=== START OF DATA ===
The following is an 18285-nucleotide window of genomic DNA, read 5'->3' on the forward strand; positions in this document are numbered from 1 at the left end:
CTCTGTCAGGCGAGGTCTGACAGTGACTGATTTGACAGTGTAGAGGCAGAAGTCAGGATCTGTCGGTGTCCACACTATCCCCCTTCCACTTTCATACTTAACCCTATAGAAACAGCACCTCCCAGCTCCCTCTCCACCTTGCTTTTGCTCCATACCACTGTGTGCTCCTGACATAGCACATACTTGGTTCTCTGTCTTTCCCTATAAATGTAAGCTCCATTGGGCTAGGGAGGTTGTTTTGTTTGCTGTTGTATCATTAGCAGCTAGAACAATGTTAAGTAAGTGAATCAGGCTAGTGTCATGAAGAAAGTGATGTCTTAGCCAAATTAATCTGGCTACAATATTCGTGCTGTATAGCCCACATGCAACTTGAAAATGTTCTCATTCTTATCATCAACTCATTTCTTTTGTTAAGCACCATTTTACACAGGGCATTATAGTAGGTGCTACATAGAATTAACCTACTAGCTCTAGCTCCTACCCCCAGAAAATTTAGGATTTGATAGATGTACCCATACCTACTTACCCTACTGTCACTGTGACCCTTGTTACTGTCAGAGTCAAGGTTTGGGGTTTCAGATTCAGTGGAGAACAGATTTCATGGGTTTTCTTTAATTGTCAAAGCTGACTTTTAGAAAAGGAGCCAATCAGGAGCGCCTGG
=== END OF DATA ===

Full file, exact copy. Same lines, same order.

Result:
The following is an 18285-nucleotide window of genomic DNA, read 5'->3' on the forward strand; positions in this document are numbered from 1 at the left end:
CTCTGTCAGGCGAGGTCTGACAGTGACTGATTTGACAGTGTAGAGGCAGAAGTCAGGATCTGTCGGTGTCCACACTATCCCCCTTCCACTTTCATACTTAACCCTATAGAAACAGCACCTCCCAGCTCCCTCTCCACCTTGCTTTTGCTCCATACCACTGTGTGCTCCTGACATAGCACATACTTGGTTCTCTGTCTTTCCCTATAAATGTAAGCTCCATTGGGCTAGGGAGGTTGTTTTGTTTGCTGTTGTATCATTAGCAGCTAGAACAATGTTAAGTAAGTGAATCAGGCTAGTGTCATGAAGAAAGTGATGTCTTAGCCAAATTAATCTGGCTACAATATTCGTGCTGTATAGCCCACATGCAACTTGAAAATGTTCTCATTCTTATCATCAACTCATTTCTTTTGTTAAGCACCATTTTACACAGGGCATTATAGTAGGTGCTACATAGAATTAACCTACTAGCTCTAGCTCCTACCCCCAGAAAATTTAGGATTTGATAGATGTACCCATACCTACTTACCCTACTGTCACTGTGACCCTTGTTACTGTCAGAGTCAAGGTTTGGGGTTTCAGATTCAGTGGAGAACAGATTTCATGGGTTTTCTTTAATTGTCAAAGCTGACTTTTAGAAAAGGAGCCAATCAGGAGCGCCTGG